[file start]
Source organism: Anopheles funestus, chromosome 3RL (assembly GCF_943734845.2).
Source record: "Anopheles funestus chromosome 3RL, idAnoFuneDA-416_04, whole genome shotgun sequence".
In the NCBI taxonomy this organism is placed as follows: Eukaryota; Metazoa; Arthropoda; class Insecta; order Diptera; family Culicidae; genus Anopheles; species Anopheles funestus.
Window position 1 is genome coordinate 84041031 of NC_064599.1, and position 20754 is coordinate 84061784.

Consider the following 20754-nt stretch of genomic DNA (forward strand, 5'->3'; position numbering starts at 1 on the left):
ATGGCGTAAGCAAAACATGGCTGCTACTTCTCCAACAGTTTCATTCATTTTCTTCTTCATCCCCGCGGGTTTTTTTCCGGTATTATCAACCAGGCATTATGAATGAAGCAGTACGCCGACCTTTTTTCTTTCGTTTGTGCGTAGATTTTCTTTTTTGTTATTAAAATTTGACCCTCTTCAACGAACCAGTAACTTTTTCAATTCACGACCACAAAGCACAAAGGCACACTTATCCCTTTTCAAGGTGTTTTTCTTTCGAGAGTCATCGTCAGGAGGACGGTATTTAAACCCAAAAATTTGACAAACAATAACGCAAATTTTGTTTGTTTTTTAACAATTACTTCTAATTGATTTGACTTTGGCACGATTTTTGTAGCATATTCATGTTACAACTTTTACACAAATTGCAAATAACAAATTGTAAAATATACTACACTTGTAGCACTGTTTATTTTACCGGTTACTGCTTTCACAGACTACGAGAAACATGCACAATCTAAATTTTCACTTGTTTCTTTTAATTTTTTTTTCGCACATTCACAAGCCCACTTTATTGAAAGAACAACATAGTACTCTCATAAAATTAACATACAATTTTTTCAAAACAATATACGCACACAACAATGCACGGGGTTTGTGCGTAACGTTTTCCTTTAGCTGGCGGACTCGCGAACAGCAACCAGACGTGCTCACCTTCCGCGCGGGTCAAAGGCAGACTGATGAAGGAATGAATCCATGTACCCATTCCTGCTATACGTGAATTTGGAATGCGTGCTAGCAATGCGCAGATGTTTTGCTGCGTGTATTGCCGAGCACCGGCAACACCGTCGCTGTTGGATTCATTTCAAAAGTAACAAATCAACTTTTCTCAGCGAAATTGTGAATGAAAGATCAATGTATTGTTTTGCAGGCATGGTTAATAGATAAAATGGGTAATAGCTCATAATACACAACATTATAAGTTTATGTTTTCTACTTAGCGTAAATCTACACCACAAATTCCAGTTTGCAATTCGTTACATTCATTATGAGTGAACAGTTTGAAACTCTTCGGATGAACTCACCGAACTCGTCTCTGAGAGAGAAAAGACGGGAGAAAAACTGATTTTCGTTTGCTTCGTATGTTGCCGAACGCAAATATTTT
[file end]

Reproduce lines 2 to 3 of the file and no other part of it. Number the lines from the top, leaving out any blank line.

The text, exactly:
Source record: "Anopheles funestus chromosome 3RL, idAnoFuneDA-416_04, whole genome shotgun sequence".
In the NCBI taxonomy this organism is placed as follows: Eukaryota; Metazoa; Arthropoda; class Insecta; order Diptera; family Culicidae; genus Anopheles; species Anopheles funestus.